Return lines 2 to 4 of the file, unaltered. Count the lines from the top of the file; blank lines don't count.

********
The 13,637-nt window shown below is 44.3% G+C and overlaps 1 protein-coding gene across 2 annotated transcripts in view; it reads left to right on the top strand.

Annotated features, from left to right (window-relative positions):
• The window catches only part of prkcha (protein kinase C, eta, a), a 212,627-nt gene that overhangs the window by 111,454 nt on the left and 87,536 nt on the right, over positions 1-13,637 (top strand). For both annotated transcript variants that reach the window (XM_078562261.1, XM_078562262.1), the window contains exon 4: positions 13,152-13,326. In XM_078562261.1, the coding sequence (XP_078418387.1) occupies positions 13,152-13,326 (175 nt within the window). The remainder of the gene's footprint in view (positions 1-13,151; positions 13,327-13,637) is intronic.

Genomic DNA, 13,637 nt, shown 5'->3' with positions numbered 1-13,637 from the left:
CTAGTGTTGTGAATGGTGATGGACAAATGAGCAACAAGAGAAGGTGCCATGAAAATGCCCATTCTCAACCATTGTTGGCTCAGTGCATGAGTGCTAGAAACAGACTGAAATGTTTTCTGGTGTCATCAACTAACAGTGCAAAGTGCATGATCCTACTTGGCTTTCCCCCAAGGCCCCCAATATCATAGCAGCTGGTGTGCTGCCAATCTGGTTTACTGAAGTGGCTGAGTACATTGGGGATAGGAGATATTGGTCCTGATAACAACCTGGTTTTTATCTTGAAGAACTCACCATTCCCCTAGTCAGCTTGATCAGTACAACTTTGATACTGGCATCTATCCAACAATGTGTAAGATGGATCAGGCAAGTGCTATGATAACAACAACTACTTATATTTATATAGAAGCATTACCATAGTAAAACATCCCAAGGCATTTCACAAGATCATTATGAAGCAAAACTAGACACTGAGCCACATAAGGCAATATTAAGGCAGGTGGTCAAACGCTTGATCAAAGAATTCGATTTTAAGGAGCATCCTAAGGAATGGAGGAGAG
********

Annotated features, from left to right (window-relative positions):
• The window catches only part of prkcha (protein kinase C, eta, a), a 212,627-nt gene that overhangs the window by 111,454 nt on the left and 87,536 nt on the right, over positions 1-13,637 (top strand). For both annotated transcript variants that reach the window (XM_078562261.1, XM_078562262.1), the window contains exon 4: positions 13,152-13,326. In XM_078562261.1, the coding sequence (XP_078418387.1) occupies positions 13,152-13,326 (175 nt within the window). The remainder of the gene's footprint in view (positions 1-13,151; positions 13,327-13,637) is intronic.

Genomic DNA, 13,637 nt, shown 5'->3' with positions numbered 1-13,637 from the left: